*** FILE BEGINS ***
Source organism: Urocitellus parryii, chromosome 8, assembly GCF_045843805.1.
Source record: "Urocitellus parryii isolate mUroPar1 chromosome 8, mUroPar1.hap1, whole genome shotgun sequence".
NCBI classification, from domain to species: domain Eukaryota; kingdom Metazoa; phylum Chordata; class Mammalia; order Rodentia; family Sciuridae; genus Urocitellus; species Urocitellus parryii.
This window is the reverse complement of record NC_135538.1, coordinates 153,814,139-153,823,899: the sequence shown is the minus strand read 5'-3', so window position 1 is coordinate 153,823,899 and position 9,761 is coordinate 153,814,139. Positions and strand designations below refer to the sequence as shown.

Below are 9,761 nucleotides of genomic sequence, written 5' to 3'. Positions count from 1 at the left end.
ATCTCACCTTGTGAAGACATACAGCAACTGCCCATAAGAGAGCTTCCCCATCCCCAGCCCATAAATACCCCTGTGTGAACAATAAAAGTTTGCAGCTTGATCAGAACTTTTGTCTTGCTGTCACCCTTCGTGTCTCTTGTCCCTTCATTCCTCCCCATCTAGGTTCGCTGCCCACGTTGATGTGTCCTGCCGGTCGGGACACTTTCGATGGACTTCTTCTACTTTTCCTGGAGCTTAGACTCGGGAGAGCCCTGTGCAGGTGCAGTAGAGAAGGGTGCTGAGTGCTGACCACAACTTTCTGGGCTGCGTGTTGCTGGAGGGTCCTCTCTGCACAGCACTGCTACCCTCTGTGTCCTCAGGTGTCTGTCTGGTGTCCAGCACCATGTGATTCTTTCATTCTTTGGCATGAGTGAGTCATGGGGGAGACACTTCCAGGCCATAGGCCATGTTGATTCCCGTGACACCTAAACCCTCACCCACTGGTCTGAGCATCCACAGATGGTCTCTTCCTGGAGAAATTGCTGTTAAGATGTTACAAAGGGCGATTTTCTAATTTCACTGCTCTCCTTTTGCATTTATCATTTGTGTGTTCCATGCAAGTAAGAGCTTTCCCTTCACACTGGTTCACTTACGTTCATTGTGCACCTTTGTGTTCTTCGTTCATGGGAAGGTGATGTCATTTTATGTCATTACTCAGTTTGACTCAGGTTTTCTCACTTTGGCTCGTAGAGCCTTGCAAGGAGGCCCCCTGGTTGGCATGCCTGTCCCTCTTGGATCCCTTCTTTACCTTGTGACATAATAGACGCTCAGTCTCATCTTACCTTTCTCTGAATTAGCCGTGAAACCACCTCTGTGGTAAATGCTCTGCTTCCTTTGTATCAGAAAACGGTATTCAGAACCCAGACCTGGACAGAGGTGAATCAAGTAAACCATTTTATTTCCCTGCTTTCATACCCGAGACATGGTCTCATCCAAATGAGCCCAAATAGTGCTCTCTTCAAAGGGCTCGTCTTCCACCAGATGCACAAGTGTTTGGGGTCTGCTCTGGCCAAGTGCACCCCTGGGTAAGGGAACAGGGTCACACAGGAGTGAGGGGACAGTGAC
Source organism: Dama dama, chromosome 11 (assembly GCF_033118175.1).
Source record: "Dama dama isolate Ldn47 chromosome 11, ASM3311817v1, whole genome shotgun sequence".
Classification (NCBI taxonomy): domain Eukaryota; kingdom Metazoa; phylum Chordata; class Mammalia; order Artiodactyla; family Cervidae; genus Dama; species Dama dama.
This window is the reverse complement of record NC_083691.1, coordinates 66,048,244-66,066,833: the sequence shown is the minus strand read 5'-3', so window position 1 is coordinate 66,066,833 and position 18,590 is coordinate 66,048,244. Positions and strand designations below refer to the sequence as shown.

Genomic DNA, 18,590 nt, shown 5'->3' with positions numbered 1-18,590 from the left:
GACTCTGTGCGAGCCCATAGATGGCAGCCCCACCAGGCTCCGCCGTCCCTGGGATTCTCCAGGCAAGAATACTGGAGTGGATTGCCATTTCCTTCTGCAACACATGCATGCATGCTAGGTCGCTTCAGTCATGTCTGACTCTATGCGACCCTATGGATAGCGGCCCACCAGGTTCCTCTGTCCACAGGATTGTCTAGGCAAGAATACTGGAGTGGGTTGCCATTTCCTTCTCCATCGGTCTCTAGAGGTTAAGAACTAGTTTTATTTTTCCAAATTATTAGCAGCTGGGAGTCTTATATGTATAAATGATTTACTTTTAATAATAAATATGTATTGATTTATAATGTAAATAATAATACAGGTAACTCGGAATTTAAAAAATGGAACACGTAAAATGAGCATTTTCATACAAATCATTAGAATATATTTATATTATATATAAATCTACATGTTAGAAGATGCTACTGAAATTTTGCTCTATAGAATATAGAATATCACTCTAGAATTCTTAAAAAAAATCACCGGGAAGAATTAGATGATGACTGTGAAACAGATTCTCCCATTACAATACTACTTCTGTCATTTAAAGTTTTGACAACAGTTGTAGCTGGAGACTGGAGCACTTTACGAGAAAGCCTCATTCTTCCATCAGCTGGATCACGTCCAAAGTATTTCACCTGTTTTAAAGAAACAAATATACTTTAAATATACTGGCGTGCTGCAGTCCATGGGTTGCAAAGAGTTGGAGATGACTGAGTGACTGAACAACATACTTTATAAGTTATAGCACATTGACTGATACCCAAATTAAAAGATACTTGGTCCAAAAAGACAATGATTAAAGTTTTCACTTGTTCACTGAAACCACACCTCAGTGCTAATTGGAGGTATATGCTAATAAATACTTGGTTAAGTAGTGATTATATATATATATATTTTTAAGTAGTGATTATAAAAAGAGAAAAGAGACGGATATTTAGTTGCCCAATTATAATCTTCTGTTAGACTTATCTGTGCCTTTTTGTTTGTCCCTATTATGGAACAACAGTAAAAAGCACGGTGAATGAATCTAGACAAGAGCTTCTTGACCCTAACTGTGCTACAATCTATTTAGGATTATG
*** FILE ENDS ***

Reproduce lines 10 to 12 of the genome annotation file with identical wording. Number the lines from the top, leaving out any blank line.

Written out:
This window is the reverse complement of record NC_083691.1, coordinates 66,048,244-66,066,833: the sequence shown is the minus strand read 5'-3', so window position 1 is coordinate 66,066,833 and position 18,590 is coordinate 66,048,244. Positions and strand designations below refer to the sequence as shown.

Genomic DNA, 18,590 nt, shown 5'->3' with positions numbered 1-18,590 from the left:
GACTCTGTGCGAGCCCATAGATGGCAGCCCCACCAGGCTCCGCCGTCCCTGGGATTCTCCAGGCAAGAATACTGGAGTGGATTGCCATTTCCTTCTGCAACACATGCATGCATGCTAGGTCGCTTCAGTCATGTCTGACTCTATGCGACCCTATGGATAGCGGCCCACCAGGTTCCTCTGTCCACAGGATTGTCTAGGCAAGAATACTGGAGTGGGTTGCCATTTCCTTCTCCATCGGTCTCTAGAGGTTAAGAACTAGTTTTATTTTTCCAAATTATTAGCAGCTGGGAGTCTTATATGTATAAATGATTTACTTTTAATAATAAATATGTATTGATTTATAATGTAAATAATAATACAGGTAACTCGGAATTTAAAAAATGGAACACGTAAAATGAGCATTTTCATACAAATCATTAGAATATATTTATATTATATATAAATCTACATGTTAGAAGATGCTACTGAAATTTTGCTCTATAGAATATAGAATATCACTCTAGAATTCTTAAAAAAAATCACCGGGAAGAATTAGATGATGACTGTGAAACAGATTCTCCCATTACAATACTACTTCTGTCATTTAAAGTTTTGACAACAGTTGTAGCTGGAGACTGGAGCACTTTACGAGAAAGCCTCATTCTTCCATCAGCTGGATCACGTCCAAAGTATTTCACCTGTTTTAAAGAAACAAATATACTTTAAATATACTGGCGTGCTGCAGTCCATGGGTTGCAAAGAGTTGGAGATGACTGAGTGACTGAACAACATACTTTATAAGTTATAGCACATTGACTGATACCCAAATTAAAAGATACTTGGTCCAAAAAGACAATGATTAAAGTTTTCACTTGTTCACTGAAACCACACCTCAGTGCTAATTGGAGGTATATGCTAATAAATACTTGGTTAAGTAGTGATTATATATATATATATTTTTAAGTAGTGATTATAAAAAGAGAAAAGAGACGGATATTTAGTTGCCCAATTATAATCTTCTGTTAGACTTATCTGTGCCTTTTTGTTTGTCCCTATTATGGAACAACAGTAAAAAGCACGGTGAATGAATCTAGACAAGAGCTTCTTGACCCTAACTGTGCTACAATCTATTTAGGATTATG